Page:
Chiang Mai's attractions
I undoubtedly fall into the 'demanding' category as far as Chiang Mai's attractions go. I've been up and down those steps to the temple at the top of Doi Suthep more times than the head monk, and the hill-tribe experience has left me a little cold ever since I saw a hill-tribe hut boasting its very own satellite dish. I sat down in front of the hotel tour operator on the first morning and she knew within a matter of minutes that she'd got her work cut out. She went through a great long list of options and much to her annoyance, I interjected with the occasional 'been there', 'no thanks' and 'done that'. We eventually settled for Chiang Mai Zoo on one side of town and the Chiang Mai Night Safari on the other. I suspected this might amount to 'caged animal overkill' but when it comes down to a choice between waterfalls that are probably no more than ambitious streams, opium smokers with long necks, and oh no, not another temple please! - I'm sorry but the animals win hands down.
I last went to Chiang Mai Zoo about six years ago and commented then on how it obviously needed a serious cash injection. Sadly no one seems to have dug deep into their pockets and on a low season, rainy afternoon in September, the zoo painted a pretty depressing picture. Refreshment stalls were closed and shuttered. Cages stood empty and forlorn. And most of the star attractions looked as though they'd long given up. I swore that the ostriches and giraffes (caged together to probably save on labor costs) were nuzzling each other to hide the fact they were having some sort of secret meeting, and top of the agenda was how to get the hell out of there. For a tourist it was soul-destroying; for an animal lover it was heart-breaking. However, the zoo does have two fine pandas, and when you've got pandas on your list of exhibits then there's always hope.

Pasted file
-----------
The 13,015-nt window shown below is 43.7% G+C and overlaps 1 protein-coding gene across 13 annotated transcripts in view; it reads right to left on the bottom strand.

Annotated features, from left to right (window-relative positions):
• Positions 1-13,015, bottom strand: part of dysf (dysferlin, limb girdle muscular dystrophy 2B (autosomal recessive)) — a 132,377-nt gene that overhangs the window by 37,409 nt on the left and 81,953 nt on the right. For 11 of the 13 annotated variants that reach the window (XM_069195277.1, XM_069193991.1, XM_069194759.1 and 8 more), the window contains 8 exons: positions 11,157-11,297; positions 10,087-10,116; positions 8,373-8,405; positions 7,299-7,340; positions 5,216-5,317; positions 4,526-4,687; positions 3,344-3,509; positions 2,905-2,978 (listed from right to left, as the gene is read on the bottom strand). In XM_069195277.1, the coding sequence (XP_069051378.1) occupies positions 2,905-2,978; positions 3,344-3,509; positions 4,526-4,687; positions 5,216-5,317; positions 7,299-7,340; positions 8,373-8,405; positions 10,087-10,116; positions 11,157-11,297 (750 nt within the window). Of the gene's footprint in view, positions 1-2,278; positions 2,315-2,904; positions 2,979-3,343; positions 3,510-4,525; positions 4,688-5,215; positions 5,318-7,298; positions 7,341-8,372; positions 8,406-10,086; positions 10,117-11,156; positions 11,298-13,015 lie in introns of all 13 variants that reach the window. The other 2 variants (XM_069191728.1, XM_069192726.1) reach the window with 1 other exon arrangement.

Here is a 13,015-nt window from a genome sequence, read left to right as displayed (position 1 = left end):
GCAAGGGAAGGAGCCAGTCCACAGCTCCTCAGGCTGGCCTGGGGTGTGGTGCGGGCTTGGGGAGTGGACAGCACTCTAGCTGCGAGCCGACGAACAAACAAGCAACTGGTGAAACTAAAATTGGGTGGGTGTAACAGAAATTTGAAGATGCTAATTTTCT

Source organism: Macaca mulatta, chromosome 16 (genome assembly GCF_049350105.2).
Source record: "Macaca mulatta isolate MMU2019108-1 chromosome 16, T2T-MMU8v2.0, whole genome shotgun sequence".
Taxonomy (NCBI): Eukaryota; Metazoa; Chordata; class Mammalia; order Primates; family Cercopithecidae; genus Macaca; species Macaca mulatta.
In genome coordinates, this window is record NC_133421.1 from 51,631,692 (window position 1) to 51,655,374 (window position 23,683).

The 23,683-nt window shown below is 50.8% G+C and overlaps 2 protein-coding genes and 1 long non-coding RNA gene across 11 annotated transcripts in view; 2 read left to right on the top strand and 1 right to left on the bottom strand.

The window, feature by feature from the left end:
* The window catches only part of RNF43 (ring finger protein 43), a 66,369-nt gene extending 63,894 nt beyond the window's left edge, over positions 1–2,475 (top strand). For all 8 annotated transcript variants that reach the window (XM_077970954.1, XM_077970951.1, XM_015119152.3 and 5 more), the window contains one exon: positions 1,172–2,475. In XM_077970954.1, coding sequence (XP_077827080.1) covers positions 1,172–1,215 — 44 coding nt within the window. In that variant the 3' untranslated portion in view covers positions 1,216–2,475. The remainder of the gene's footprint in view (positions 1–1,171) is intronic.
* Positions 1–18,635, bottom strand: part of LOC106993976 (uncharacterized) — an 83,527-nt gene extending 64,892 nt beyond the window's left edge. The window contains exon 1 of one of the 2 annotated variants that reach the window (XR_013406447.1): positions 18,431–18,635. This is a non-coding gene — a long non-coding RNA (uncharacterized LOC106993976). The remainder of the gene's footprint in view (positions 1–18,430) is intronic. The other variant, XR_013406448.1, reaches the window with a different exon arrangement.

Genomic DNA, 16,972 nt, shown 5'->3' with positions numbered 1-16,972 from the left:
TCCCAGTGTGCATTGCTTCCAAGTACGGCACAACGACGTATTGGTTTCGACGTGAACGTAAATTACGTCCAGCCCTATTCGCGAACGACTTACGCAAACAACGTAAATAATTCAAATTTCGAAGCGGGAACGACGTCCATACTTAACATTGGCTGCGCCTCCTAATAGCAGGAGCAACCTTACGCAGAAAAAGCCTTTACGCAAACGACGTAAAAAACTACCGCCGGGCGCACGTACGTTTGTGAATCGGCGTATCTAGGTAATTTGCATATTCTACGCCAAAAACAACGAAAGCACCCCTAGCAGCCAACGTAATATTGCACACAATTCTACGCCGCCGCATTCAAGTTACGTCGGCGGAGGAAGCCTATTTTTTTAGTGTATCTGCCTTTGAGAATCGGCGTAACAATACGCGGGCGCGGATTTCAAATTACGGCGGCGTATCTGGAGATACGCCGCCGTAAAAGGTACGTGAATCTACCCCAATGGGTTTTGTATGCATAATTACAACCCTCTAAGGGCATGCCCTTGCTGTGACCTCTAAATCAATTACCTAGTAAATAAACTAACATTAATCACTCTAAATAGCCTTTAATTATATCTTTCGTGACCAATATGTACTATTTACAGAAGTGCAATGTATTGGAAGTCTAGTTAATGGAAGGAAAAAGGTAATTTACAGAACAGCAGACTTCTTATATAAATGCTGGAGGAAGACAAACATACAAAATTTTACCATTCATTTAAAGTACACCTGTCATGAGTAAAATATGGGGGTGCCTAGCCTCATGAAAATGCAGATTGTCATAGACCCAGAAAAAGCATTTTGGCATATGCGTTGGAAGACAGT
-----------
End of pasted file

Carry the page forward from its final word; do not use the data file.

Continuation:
As you'd expect, the pandas enjoy five-star treatment in their own five-star enclosure. There's a whole army of Thai staff engaged in the welfare of these magnificent animals. There's someone employed to make sure the humidity is kept at exactly the right level. There's a woman who specializes in covering your camera flash with black sticky tape (pandas love bamboo but hate flash photography) and there are three people who look after the panda gift shop. It's a pity they don't tell you at the entrance kiosk you have to pay a further 100 baht (on top of the 100 baht zoo entrance fee) to enter the panda enclosure but every one seemed to accept it. A closed circuit TV positioned outside keeps visitors informed on what state of activity the pandas are currently engaged in - be it sleeping peacefully in their den, gnawing on sticks of bamboo, or running around playing a little baseball. I didn't care much because I wasn't going to miss the opportunity to get up close and personal with one of nature's rarest bears. And I'm so glad I did. I got about as close as its humanly possible to get to a panda. Any closer and I could have tickled its stomach and Chuang-Chuang could have put a furry arm around me. I stood there mesmerized for a good thirty minutes. When you're a guest of the animal kingdom, this is about as good as it gets.